I'm going to use this as an example, but it's only one amongst many. Specifically, she already cites 1794 in her question, so I figured you can't rehash that date (relating to the Jacobins) in your answer. If she's not satisfied with 1794, then evidently (?) she wants a different answer. So, my question is, when is it OK to simply elaborate on a partial answer already provided in the question, and when is it redundant?
I would advise against repeating a suggested answer if all you intend to do is spite the dismissal. However, in some cases answering the question with its own answer may help.
The main point of answering a question is to help the questioner and future visitors interested in the question solve whatever problem that they are experiencing. Sometimes a dismissed answer may be a good answer if you can address the reason it was dismissed.
In some cases the questioner may misunderstand some of the vital circumstances regarding his or her problem, and in that point you can try to clear up the misapprehension so that they can realize why the dismissed answer is correct. In other cases the questioner may have good comprehension of what they know, but remain unconvinced by inadequate evidence, in which case you may be able to allay their doubts with more thorough proof that it is the correct answer.
If a question provides a dismissal, but does not explain why it was dismissed, I would probably advise closing the question. Closure prevents people from posting answers which are useless, at least until a point in time when a better answer can be pondered.
If you wonder why such a question should be closed, there are actually a few reasons: It may be a sign of inadequate research, suggest that the question is primarily opinion based, or at the very least make the underlying source of the problem unclear, and hence unable to be addressed. In these cases, choose the closure reason that best fits the circumstances, and maybe leave a comment explaining why a rationale for the dismissal should be provided if you can helpfully articulate your precise concern.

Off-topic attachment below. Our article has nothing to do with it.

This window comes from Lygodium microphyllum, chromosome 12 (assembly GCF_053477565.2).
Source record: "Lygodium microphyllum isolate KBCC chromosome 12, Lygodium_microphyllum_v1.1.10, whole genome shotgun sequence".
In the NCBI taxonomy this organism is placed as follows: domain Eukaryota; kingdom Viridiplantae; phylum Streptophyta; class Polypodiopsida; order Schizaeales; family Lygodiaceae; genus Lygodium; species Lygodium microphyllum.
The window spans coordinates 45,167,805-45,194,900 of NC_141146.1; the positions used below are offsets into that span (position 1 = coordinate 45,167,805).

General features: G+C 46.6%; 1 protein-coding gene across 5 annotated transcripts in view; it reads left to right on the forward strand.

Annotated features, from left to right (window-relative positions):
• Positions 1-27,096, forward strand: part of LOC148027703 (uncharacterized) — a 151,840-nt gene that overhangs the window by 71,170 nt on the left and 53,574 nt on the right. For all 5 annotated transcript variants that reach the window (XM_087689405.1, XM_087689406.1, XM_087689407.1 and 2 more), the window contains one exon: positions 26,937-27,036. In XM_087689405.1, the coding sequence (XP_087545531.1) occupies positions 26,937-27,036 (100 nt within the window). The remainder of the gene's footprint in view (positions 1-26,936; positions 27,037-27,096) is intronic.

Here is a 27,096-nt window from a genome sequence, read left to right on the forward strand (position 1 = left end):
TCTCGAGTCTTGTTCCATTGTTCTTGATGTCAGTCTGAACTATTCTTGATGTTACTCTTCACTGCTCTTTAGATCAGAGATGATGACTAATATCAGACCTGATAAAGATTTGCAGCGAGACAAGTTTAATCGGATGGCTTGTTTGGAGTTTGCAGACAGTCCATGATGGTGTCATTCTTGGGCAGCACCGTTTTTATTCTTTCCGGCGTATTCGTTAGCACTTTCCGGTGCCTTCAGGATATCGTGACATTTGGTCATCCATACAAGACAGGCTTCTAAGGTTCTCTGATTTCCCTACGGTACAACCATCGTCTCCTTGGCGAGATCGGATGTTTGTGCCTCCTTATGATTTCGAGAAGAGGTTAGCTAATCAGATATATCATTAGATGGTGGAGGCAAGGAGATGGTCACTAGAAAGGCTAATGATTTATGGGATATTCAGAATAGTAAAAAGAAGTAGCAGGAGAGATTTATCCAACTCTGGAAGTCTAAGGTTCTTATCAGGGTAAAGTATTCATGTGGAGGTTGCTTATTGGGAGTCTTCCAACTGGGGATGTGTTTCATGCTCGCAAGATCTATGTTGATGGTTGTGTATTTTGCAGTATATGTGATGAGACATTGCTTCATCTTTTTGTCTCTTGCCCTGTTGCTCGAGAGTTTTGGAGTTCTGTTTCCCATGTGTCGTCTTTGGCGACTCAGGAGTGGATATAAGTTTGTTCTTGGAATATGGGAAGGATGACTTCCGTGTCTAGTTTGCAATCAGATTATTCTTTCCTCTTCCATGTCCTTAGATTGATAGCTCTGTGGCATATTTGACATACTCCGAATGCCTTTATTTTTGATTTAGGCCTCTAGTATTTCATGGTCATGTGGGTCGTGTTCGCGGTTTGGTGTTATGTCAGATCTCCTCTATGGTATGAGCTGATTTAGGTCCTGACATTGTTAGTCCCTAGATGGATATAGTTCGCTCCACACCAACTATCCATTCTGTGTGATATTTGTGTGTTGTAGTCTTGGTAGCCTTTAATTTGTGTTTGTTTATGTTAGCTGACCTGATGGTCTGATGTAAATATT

However, it is also important to properly parse the question, and I suspect that your example is not a good one to address the concern because I see nothing to suggest that the questioner intends to exclude either of those possibilities. Annie Chen merely provides a pair of conflicting answers to demonstrate that the answer to the question is uncertain, so any date would be a valid answer if it can be proven to be the first usage.
The answer provides information not given in the question and it was the first answer, so I assume that's why it was accepted by the OP.
This site (unlike other sites, such as Skeptics) doesn't technically require an answer to have any sources, so the answer doesn't require any further moderation. You can, however, take one or more of the following actions:
- Downvote the answer
- Upvote other answers you like (if any exist)
- Post your own answer
(I don't particularly like answers that don't give a source, so in this case I did the third option: I posted my own answer with sources.)